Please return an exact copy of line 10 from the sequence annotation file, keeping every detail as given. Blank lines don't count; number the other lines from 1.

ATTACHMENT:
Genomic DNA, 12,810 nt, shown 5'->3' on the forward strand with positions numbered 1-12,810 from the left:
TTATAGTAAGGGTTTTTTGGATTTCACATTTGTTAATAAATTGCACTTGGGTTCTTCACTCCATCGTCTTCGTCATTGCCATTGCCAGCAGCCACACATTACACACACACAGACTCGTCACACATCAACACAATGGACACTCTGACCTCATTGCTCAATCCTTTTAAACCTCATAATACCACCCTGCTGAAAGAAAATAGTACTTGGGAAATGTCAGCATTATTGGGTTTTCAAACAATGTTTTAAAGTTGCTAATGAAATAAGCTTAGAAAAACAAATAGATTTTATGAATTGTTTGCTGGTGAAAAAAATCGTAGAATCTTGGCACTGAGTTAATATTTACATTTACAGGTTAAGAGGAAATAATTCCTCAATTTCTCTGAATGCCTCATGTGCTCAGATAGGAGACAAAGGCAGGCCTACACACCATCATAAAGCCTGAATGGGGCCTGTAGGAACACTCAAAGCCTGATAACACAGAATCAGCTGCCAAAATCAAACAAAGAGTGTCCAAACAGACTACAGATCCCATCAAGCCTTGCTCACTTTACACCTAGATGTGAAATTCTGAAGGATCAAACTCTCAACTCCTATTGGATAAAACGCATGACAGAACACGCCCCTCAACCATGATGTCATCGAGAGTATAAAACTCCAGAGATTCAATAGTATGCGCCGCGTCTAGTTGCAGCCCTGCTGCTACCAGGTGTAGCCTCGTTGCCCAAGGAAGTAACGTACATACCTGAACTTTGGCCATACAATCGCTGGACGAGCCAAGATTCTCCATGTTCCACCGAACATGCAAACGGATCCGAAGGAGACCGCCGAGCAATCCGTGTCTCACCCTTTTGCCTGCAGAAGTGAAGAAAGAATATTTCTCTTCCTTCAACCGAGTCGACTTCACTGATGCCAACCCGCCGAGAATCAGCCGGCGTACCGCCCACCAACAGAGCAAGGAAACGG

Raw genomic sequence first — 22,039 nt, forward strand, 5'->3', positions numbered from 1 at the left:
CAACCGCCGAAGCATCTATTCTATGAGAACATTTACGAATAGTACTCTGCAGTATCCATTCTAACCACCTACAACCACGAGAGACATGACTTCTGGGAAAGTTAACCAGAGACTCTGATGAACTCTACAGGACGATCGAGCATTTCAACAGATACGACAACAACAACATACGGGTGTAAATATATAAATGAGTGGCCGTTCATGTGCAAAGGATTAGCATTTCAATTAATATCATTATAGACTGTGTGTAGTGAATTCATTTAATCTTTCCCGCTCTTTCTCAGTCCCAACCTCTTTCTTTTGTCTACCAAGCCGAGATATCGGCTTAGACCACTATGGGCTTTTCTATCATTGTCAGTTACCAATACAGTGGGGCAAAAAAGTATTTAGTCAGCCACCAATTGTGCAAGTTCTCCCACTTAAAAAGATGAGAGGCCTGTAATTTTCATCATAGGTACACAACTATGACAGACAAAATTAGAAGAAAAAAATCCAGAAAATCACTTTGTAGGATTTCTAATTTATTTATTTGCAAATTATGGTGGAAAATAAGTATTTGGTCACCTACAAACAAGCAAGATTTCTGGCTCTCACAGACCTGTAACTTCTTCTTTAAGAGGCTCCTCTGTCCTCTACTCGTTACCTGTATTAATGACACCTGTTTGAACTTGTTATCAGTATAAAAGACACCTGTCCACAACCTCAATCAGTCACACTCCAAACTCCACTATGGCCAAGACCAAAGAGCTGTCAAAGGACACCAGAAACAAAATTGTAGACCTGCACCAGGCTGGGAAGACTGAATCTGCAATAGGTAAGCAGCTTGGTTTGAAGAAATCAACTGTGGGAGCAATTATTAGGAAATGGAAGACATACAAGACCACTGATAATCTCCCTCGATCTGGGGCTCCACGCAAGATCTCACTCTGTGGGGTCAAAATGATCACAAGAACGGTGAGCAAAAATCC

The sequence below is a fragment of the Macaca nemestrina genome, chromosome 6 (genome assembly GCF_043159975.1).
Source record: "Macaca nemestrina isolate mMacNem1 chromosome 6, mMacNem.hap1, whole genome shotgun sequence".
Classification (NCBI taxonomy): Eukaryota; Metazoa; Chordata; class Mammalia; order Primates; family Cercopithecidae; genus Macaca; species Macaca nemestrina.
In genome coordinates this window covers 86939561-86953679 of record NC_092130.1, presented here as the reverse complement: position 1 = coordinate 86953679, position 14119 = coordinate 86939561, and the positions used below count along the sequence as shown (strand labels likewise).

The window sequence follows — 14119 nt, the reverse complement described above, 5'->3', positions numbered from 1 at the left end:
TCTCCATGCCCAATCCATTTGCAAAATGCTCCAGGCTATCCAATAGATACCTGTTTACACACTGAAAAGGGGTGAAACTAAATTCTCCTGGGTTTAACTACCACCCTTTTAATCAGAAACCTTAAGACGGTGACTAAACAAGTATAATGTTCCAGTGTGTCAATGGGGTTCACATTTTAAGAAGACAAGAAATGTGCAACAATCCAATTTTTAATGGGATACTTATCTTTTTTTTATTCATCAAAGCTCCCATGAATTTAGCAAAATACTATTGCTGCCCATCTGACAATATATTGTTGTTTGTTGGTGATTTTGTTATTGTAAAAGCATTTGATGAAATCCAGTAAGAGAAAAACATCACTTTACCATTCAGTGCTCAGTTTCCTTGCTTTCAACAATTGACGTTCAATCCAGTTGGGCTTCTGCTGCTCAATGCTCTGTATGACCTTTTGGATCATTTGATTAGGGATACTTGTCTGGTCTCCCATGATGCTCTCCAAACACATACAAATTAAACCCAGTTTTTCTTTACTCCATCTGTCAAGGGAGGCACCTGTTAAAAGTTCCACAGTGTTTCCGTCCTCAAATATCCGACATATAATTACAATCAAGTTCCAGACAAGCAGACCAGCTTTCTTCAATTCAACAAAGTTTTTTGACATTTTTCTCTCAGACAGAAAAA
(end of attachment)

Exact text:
TCTCCATGCCCAATCCATTTGCAAAATGCTCCAGGCTATCCAATAGATACCTGTTTACACACTGAAAAGGGGTGAAACTAAATTCTCCTGGGTTTAACTACCACCCTTTTAATCAGAAACCTTAAGACGGTGACTAAACAAGTATAATGTTCCAGTGTGTCAATGGGGTTCACATTTTAAGAAGACAAGAAATGTGCAACAATCCAATTTTTAATGGGATACTTATCTTTTTTTTATTCATCAAAGCTCCCATGAATTTAGCAAAATACTATTGCTGCCCATCTGACAATATATTGTTGTTTGTTGGTGATTTTGTTATTGTAAAAGCATTTGATGAAATCCAGTAAGAGAAAAACATCACTTTACCATTCAGTGCTCAGTTTCCTTGCTTTCAACAATTGACGTTCAATCCAGTTGGGCTTCTGCTGCTCAATGCTCTGTATGACCTTTTGGATCATTTGATTAGGGATACTTGTCTGGTCTCCCATGATGCTCTCCAAACACATACAAATTAAACCCAGTTTTTCTTTACTCCATCTGTCAAGGGAGGCACCTGTTAAAAGTTCCACAGTGTTTCCGTCCTCAAATATCCGACATATAATTACAATCAAGTTCCAGACAAGCAGACCAGCTTTCTTCAATTCAACAAAGTTTTTTGACATTTTTCTCTCAGACAGAAAAA